7 Smart Ways to Cut Sugar From Your Diet

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Sugar is ubiquitous, making it difficult to dodge. There are obvious sources like cake, cookies and candy. The less obvious sources of sugar include yogurt, ketchup and supplements. All these foods have what is considered added sugar.

As the name implies, added sugar is a type of carbohydrate that gets added to a food or beverage to make it taste sweeter. Adding extra sugar is common practice in food manufacturing facilities, restaurants, home kitchens and even at the dinner table. Added sugar can come from man-made or natural sources, the most common of which are sucrose, dextrose, syrups, honey, table sugar and sugar from fruit or vegetable juices.

The problem is these sources of sugar offer little to no nutritional value. They have no protein, no omega-3 fatty acids, no fiber and certainly no vitamins and minerals. Added sugar does, however, supply four calories per gram.

In fact, the average American consumes 270 calories from added sugar each day. By simply eliminating added sugar from your diet, you could lose one pound of fat in two weeks. Not to mention, you could reduce your risk of developing type 2 diabetes and heart disease.

Sounds pretty easy, right? Truthfully, it is. But if you need help navigating the path to sweet success, use the following tips as a guide. These are the simplest ways to subtract added sugar from your diet. To give you a target, the American Heart Association recommends limiting added sugar to less than 6% of your total daily calories.

1. Check labels for added sugars

Man looking at food label in the grocery store.
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Your first step should be to assess which foods and beverages in your diet are contributing the most added sugar. Never assume a food is entirely wholesome simply because the label is green or the product name implies “healthy.”

Look at the most popular breakfast cereals as an example. Some of them tout heart-health benefits but have more added sugar than a plain doughnut.

Carefully reading the Nutrition Facts label is the only surefire way to know how much sugar is in one serving, so you can either serve yourself a smaller portion or find a better option altogether. You may be surprised how many foods feature added sugar.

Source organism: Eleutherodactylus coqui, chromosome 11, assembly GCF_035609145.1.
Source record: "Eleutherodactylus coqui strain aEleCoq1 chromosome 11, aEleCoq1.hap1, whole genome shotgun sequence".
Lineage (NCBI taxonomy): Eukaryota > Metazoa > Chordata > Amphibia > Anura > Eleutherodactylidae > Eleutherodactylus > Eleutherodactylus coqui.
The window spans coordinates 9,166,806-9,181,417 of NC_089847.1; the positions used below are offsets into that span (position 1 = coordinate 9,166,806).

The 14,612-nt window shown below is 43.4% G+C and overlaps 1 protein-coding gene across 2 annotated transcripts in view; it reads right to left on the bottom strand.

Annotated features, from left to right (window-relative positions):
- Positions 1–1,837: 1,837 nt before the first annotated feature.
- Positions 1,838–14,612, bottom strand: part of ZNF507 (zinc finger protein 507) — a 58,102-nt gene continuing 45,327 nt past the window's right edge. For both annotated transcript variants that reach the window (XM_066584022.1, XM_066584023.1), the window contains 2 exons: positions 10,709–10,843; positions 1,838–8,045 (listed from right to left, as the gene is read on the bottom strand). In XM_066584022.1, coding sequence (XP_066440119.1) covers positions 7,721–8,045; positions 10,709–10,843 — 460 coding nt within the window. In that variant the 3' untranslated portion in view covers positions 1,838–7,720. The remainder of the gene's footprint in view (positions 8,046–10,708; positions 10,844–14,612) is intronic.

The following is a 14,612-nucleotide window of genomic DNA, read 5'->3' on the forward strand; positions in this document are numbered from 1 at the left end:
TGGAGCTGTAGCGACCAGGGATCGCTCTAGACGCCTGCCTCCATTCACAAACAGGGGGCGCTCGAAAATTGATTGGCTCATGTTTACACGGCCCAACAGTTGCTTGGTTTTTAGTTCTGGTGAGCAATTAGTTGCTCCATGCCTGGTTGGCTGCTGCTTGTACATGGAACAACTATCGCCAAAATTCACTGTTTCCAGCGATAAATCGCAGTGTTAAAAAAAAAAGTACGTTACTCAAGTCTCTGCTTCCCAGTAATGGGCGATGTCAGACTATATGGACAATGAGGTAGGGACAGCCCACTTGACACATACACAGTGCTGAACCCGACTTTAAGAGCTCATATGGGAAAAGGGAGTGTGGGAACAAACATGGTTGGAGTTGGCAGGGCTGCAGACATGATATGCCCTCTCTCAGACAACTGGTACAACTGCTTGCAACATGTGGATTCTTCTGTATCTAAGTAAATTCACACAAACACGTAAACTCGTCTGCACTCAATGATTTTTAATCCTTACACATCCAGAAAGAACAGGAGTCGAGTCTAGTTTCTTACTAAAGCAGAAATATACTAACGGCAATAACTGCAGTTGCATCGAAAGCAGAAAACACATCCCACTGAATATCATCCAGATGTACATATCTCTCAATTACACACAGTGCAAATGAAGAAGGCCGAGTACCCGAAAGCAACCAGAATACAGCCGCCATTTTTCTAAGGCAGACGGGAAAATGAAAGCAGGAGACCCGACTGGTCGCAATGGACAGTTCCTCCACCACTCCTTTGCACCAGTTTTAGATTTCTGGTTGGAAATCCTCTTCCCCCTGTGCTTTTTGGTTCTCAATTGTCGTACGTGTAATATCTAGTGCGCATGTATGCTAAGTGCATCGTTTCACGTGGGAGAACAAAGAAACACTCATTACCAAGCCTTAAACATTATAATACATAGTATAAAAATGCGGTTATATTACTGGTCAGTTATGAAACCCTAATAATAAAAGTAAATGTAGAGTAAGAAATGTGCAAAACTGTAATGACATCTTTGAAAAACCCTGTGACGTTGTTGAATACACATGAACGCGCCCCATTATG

Common sources include:

  • Condiments
  • Yogurt
  • Soda
  • Candy and chocolate
  • Baked goods
  • Fruit juice or fruit punch
  • Sweetened coffee
  • Sports drinks

2. Eat smaller portions

Woman with cookie
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One serving of Oreos is three cookies, but how many people only eat three cookies at a time? It’s tough to reduce portions, but it works. Remember, checking labels tells you how much sugar is in one serving size of a particular food. By eating less than the recommended serving, you automatically reduce your sugar intake.

This works for unpackaged foods as well. Even if there’s no label to read, start cutting your normal portions of sweet foods in half. You may not know exactly how many grams of sugar you’re eating, but one less bite could make a big difference.

3. Dilute your drinks

Woman drinking fruit juice
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If you can’t cut back on the number of sugar-sweetened beverages you have each day, try cutting the concentration. The easiest solution is to fill half of an 8-ounce glass with regular juice, lemonade, sweet tea or sports drink and then fill the remainder of the glass with pure water.

Unfortunately, diluting with water does not work well with soda. To quench that carbonated craving, choose a cola-flavored seltzer water. Some seltzer brands still add sugar, but the concentration is significantly less per serving.